November 8: Peace


November 8: Searching for images made on a particular date turns up unexpected finds and some little known photographers.

2nd Lieutenant David McLellan, was originally a photographer on the The Daily Mirror, that founder and proprietor Alfred Harmsworth, said in 1904 was the “paper founded upon the idea of giving the news in picture form for a halfpenny…something that had never been done.”

mirror-frontAppointed war photographer for the last year of the First World War in December 1917 he had been transferred from the Royal Flying Corps. As casualties mounted on both sides, the British Government and its propaganda arm had sought to control the message – and of course therefore the photography – coming out from the trenches. This applied not only to the Tommies and Diggrs themselves, many of whom carried cameras, but also meant the early freedoms of press photographers like Ivor Castle, brothers Tom, Horace and Bernard Grant, were curtailed.

In 1915 Bernard Grant enlisted in the Royal Navy and became a British Official and Admiralty photographer, but it it was not until March 1916 when the first official war photographer was sent onto the Western Front. McLellan is especially noted for his work capturing the huge scale of operations on the Front while working for the British propaganda department.

McLellan’s Permit to Photograph (War Museums) “If it is intended to publish any photographs…they will first be submitted for censorship to the General Staff (Intelligence), G.H.Q. with a copy of the title.”

McLellan’s most dramatic propagandist image was taken right at the end of the war. It shows Brigadier General J V Campbell addressing troops of 137 Brigade 46th Division from the Riqueval Bridge during the Battle of St Quentin Canal, 2 Oct 1918 before they went on to break through the Hindenburg Line.

Riqueval Bridge 1918.jpg
Troops being addressed by Brigadier General Campbell at Riqueval Bridge, before crossing the Hindenburg Line in the last phase of the War

But others of David McLellan’s photographs taken on the Western Front present an extraordinary sensitivity to very effective juxtapositions of symbols of peace and war. Soldiers bearing religious icons who appear to be blessed by the priest, reads almost like a religious tableau itself.

British soldiers help a French priest to remove statues from a church that has been damaged by shellfire, Armentieres, France, 26th February, 1918.

The dove (well, pigeon), about to released from the firm grip of the fist thrust from a tiny portal (created for the purpose?) in the riveted iron sides of a heavily armed British tank is breath-taking in its iconoclastic clash of symbols.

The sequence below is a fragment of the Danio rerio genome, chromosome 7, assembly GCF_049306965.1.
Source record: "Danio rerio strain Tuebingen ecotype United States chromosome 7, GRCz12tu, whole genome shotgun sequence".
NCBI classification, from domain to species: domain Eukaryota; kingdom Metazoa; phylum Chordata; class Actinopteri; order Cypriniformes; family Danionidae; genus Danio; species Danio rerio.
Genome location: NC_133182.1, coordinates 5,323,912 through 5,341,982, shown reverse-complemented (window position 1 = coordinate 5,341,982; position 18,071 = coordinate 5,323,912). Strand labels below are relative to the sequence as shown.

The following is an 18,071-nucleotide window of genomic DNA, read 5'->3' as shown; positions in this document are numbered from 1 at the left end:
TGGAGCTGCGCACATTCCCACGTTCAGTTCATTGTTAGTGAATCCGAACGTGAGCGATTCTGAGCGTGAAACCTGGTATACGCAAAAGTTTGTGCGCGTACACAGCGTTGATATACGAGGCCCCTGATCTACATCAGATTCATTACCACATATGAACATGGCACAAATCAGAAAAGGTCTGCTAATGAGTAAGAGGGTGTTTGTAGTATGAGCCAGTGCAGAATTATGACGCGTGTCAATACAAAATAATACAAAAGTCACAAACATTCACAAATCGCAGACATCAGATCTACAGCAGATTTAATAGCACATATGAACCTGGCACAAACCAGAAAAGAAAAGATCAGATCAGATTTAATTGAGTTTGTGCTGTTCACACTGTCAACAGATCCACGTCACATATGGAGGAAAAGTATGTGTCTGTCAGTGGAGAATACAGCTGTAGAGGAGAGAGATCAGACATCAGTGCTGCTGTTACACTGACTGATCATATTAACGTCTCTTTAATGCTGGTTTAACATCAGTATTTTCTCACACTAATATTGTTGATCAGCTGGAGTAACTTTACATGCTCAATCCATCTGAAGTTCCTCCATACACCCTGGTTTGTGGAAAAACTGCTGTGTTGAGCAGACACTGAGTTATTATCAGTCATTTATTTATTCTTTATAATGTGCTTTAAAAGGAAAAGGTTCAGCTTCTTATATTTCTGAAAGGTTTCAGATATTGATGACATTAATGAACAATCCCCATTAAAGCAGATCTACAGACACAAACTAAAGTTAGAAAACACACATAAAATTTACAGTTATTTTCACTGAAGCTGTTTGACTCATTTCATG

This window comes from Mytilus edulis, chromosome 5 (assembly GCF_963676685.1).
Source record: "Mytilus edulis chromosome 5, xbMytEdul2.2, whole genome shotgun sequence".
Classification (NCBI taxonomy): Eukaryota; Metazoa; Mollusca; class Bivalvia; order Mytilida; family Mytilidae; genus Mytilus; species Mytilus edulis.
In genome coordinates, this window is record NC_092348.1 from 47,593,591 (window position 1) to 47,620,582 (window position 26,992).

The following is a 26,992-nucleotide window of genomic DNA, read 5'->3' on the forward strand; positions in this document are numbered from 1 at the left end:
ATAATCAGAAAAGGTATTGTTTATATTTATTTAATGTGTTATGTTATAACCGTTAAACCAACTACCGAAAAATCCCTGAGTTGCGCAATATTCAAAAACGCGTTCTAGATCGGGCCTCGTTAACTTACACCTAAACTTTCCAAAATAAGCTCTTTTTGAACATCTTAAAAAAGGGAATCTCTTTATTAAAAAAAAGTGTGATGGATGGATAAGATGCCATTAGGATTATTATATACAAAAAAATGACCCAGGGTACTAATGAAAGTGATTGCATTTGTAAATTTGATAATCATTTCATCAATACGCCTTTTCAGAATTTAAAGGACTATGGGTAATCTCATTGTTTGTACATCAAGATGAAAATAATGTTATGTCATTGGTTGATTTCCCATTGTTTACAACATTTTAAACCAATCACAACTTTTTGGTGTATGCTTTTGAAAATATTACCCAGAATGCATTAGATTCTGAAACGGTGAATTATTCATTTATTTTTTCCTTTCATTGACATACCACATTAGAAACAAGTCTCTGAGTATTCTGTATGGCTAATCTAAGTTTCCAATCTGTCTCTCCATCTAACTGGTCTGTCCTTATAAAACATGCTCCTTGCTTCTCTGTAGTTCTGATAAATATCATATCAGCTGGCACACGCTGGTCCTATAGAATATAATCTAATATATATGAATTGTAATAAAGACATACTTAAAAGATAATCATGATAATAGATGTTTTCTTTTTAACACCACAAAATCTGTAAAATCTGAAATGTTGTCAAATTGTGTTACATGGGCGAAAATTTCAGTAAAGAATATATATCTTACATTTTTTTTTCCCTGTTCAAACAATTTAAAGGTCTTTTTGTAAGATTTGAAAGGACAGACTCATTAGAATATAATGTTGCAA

A carrier pigeon being released from a porthole in the side of a tank of the 10th Battalion, Tank Corps, near Albert, 9 August 1918

What has led me to McLellan’s work is this photograph…


…which shows, amidst the destruction he must have seen, this fresh face peering cheerfully into his lens. On this autumn day an unnamed young woman, dressed in a lace blouse and with a velvet bow in her hair, sits on a bench outside while a male figure stands watchfully in the porch of a house, arms folded and hand to chin. Is he her father or journalist or an intelligence officer accompanying the photographer? His clothing may be military.

She on the other hand is unique amongst his subjects. She appears as an angel of Peace; the caption on The Imperial War Museums website, in a section British Prisoners of War in German Captivity, 1914-1918, merely reads A French girl who provided food for British prisoners working in Lille. The date given is today’s, November 8th, in 1918, a mere 3 days before the German surrender in “War to End All Wars”.

David McLellan (on right without top hat) dines outside Parliament House on the Thames during celebrations after the War.

As one of only five official cameramen operating on the Western Front, McLellan’s task was to generate positive propaganda. These photographers were also rarely out of danger. Tom Aitken, originally a newspaper photographer from Glasgow, worked with David Mclellan and Armando Consolé. He also began war photography in December of 1917, but was injured on the job by shrapnel.

Their photographs were also endangered. The glass plates many still used don’t withstand the shock of high explosives while paper prints and celluloid negatives rarely fare better in the tumult of war. British and French (and German) archives suffered in the next war; much precious material has been lost to us. Add to this the fact of censorship and one realises how slim is the recording of the reality; photographers were driven to the site the authorities wanted them to photograph, and what they brought away was filtered and vetted. This did not, however, mean that the photographer did not get to know the people they photographed, only that we no longer have their names. Our knowledge of them too often cannot be expanded beyond what we can find in the image.


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